Coastal Ecology of the Seychelles
Caroline Wanjiru has just completed her Masters at the Univeristy of Nairobi, studying ecological marine management with a focus on aquaculture. She was nominated to join the Earthwatch project Coastal Ecology of the Seychelles in January 2009, as the research focus of the team complimented her own research project, Integrated Fish Farming in the Mangroves of Mtwapa, Kenya.
The project was very timely, as I had just completed a marine biology course and this was a great chance to do some actual practical work. This was made more exciting by the fact that this was the first time this kind of work was being done in this particular area.
I was very impressed by the fact that people from different backgrounds and countries could give up their daily routines and give two weeks of their time to do something that may be completely unconnected to their daily lives in their own country, and the fact that the information collected was likely to most directly benefit a country other than their own. There was work for every individual to do such that everyone was contributing to the whole. The work was also interesting and after some time everyone found their niche and we enjoyed playing out our parts.
The Earthwatch scientists were obviously very knowledgeable people in whatever we were doing and they knew so much that I was just amazed. They gave us hints on how to identify some organisms. I can never forget this information and I can now teach a thing or two about crab and mollusc identification myself! I am more knowledgeable on conservation and some marine organisms like molluscs and crabs. I am also now conversant in sampling techniques and I can teach other people or fellow students. Though I was already very aware of conservation issues, I always felt like I did not have a direct part to play in it. But as we worked and talked about this during the project, it came out that we all have a part to play. I am now more aware of how I use resources like water and energy. I am trying to do something for the planet. I also have become more appreciative of what God has created and am committed to taking care of it. I benefited a lot from the work that we did, the methods we used and even the talks that we had. At the end, there was this feeling that every one of us had a role to play and we could not just sit back and expect governments to do it or complain when they do not. For me, I came out of the project with goals about conservation which I intend to achieve and I also hope to involve other people in my community.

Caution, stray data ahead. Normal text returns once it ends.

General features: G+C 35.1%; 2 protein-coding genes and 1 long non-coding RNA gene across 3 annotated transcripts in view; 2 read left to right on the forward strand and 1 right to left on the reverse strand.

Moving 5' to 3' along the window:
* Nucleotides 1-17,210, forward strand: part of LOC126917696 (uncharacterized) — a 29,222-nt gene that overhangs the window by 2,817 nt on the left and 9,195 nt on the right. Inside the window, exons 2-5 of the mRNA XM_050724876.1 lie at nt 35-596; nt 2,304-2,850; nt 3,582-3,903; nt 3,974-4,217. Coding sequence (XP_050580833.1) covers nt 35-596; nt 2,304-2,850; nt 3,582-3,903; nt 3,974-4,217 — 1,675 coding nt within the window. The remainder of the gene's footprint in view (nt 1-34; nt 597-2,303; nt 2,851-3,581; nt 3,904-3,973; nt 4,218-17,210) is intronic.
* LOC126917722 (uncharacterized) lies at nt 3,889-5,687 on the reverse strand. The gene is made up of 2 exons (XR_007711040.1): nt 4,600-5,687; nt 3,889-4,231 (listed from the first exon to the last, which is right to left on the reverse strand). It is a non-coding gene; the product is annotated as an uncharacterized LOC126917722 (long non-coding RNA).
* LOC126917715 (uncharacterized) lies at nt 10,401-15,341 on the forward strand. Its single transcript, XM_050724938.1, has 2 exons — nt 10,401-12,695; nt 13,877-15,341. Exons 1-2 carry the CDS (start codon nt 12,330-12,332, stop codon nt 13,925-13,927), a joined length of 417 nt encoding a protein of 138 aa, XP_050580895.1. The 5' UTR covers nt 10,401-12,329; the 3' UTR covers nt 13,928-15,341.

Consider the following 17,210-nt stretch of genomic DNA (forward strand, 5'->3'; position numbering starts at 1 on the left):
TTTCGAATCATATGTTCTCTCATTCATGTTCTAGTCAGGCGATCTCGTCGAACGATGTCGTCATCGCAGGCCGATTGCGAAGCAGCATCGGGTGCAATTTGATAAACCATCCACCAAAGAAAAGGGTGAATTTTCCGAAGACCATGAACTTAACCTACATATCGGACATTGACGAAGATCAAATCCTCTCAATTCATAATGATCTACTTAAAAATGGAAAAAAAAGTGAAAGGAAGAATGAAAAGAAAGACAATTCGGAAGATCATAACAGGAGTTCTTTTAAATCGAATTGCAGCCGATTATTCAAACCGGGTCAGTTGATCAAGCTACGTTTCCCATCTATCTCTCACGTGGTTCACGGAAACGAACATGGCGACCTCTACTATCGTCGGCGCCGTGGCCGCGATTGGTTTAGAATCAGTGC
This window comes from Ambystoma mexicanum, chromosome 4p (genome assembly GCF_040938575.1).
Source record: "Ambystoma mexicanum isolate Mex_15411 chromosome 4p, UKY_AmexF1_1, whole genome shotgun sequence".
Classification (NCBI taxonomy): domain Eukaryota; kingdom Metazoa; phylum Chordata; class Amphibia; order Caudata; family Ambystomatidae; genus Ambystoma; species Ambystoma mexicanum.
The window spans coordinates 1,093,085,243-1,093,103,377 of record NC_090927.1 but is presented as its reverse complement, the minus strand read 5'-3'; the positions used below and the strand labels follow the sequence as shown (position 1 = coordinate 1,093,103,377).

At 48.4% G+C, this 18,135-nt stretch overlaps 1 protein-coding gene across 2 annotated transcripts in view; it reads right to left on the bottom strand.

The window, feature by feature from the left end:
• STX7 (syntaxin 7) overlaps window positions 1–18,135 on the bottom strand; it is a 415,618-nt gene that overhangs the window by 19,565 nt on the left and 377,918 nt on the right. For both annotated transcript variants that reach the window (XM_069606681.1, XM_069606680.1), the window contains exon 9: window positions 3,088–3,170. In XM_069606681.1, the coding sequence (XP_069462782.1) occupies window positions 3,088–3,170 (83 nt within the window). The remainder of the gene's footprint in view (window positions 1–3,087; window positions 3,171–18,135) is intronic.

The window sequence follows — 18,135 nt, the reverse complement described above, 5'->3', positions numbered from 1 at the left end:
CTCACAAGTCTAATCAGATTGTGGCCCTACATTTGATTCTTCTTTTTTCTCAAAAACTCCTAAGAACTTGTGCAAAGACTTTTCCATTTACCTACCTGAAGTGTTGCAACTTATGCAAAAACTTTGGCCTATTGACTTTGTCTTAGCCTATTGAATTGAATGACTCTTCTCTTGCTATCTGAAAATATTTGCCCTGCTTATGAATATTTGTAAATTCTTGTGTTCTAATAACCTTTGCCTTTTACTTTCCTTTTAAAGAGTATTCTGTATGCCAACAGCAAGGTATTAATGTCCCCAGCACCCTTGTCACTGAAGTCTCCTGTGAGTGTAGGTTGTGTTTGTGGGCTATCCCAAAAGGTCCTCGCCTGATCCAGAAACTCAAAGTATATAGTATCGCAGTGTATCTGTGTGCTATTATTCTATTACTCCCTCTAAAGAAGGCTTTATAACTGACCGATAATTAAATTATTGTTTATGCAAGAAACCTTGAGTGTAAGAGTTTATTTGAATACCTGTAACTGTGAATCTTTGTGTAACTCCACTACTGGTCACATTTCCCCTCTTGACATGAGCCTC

I am also glad because my team work skills were greatly improved. It was great to be working with people from many areas of life with some knowing nothing about marine conservation while others had vast knowledge. I learnt to be patient and to work together with those who did not know while I was humbled as I learnt from the ones who knew and we each did our piece to complete the whole. That was a very good experience for me.
I feel much more confident in marine environments now because I can now identify organisms and I notice things I never did before. I also learnt sampling techniques which I can use in my own work and help my colleagues with such information. I am working on sustainable aquaculture in mangrove areas, and there were several other people on the project interested in or working in this area. We will now look to help each other in the future as opportunities become available in these and other important issues.
This team was funded by the Mitsubishi Corporation Fund for Europe and Africa.